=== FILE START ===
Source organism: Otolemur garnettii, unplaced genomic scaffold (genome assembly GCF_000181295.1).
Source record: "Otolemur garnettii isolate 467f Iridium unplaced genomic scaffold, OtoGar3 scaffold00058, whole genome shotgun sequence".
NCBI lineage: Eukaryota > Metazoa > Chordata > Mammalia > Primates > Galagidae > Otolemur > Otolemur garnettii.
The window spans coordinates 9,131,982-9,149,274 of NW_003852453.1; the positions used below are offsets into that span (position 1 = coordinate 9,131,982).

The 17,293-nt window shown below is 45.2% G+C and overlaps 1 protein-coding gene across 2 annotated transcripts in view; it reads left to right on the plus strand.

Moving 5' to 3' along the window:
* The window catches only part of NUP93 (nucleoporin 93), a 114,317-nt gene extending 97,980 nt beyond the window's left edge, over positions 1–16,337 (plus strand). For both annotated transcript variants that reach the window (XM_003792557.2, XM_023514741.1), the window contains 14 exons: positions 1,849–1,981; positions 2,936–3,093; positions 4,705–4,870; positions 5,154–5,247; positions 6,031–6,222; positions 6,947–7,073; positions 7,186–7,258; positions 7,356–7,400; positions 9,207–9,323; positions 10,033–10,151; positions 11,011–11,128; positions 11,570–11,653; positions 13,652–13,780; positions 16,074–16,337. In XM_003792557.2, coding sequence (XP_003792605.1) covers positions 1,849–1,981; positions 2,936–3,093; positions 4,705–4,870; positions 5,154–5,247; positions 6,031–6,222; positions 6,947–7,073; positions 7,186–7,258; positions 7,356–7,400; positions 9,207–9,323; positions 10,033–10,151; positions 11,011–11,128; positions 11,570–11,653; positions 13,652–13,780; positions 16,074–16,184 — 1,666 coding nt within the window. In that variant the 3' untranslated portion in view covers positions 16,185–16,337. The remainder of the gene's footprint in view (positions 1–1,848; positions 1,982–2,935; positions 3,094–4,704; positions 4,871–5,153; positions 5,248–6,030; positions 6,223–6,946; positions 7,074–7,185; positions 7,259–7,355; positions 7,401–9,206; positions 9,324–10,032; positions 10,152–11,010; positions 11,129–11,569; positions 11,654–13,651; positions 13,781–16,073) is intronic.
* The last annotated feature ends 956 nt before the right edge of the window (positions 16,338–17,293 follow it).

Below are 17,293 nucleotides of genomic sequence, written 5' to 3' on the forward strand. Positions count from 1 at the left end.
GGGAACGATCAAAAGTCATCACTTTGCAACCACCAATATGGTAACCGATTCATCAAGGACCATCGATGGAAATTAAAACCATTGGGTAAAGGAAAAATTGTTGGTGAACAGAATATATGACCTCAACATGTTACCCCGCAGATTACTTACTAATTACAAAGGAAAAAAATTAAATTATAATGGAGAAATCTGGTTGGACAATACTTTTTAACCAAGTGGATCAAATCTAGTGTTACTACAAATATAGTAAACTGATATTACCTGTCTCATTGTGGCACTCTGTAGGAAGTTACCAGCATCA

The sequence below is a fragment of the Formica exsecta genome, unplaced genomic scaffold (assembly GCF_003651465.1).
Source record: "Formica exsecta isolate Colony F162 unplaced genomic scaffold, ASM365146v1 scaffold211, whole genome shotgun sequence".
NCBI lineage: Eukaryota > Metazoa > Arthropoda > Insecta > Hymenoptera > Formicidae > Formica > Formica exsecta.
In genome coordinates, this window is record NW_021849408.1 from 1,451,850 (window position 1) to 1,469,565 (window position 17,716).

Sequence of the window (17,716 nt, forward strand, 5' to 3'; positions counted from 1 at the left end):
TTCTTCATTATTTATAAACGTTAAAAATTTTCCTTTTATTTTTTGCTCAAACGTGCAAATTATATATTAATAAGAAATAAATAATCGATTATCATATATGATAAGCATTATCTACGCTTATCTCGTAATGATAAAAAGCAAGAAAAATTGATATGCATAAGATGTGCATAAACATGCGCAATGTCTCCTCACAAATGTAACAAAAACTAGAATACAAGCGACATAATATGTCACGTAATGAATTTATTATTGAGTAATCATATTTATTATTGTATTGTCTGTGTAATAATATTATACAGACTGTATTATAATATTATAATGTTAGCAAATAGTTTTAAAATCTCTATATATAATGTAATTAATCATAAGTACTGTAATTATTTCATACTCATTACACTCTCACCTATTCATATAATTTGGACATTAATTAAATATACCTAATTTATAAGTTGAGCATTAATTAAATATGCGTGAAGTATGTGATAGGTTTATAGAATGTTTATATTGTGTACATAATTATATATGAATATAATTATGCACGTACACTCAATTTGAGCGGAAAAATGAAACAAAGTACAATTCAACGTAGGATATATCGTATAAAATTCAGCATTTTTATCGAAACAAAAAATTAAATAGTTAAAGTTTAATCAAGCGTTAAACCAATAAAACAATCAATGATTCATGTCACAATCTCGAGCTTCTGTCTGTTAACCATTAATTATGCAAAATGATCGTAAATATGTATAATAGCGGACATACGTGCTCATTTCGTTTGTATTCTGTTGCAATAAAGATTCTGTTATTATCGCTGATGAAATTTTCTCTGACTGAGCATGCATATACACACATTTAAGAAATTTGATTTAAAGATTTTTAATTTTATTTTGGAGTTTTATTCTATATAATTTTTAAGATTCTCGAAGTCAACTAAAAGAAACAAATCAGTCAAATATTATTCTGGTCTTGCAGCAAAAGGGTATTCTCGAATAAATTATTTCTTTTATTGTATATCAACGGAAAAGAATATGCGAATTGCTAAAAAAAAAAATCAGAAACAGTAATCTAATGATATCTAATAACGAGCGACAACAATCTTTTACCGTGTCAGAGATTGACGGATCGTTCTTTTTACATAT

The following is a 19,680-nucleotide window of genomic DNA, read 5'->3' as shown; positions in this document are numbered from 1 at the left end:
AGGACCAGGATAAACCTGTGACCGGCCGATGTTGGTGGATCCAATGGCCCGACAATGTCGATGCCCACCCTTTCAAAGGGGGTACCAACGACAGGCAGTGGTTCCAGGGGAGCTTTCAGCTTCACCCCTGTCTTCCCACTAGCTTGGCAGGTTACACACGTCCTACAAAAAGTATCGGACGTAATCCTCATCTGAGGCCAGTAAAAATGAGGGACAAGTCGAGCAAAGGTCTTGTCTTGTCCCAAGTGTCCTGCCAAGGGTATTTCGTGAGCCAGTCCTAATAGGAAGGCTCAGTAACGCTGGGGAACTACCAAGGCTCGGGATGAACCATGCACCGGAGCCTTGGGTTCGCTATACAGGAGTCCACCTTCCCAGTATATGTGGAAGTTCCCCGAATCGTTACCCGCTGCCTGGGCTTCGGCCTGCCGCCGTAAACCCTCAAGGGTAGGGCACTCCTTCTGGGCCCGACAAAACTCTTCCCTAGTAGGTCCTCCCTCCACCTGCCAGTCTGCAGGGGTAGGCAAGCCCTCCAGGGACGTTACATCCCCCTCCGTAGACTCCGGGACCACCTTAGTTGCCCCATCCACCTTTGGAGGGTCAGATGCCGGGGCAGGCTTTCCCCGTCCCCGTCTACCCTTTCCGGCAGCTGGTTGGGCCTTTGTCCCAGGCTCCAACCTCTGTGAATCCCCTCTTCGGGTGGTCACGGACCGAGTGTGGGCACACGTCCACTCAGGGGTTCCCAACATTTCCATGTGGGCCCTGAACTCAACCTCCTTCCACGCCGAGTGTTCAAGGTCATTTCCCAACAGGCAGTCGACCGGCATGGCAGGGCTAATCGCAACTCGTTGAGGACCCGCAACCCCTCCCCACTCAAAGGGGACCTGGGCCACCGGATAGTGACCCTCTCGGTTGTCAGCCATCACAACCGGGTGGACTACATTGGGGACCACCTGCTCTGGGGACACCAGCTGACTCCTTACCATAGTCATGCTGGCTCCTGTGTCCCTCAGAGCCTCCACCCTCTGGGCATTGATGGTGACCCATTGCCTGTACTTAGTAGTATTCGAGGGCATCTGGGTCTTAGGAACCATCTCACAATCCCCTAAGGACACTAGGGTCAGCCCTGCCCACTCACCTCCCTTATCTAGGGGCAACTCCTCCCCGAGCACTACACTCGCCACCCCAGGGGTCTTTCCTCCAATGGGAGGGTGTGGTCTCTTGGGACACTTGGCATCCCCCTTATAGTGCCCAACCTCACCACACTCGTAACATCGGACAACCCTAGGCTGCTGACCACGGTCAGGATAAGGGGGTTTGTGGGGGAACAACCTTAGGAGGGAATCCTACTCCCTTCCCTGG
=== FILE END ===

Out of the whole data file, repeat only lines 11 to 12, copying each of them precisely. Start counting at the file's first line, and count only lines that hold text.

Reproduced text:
The sequence below is a fragment of the Formica exsecta genome, unplaced genomic scaffold (assembly GCF_003651465.1).
Source record: "Formica exsecta isolate Colony F162 unplaced genomic scaffold, ASM365146v1 scaffold211, whole genome shotgun sequence".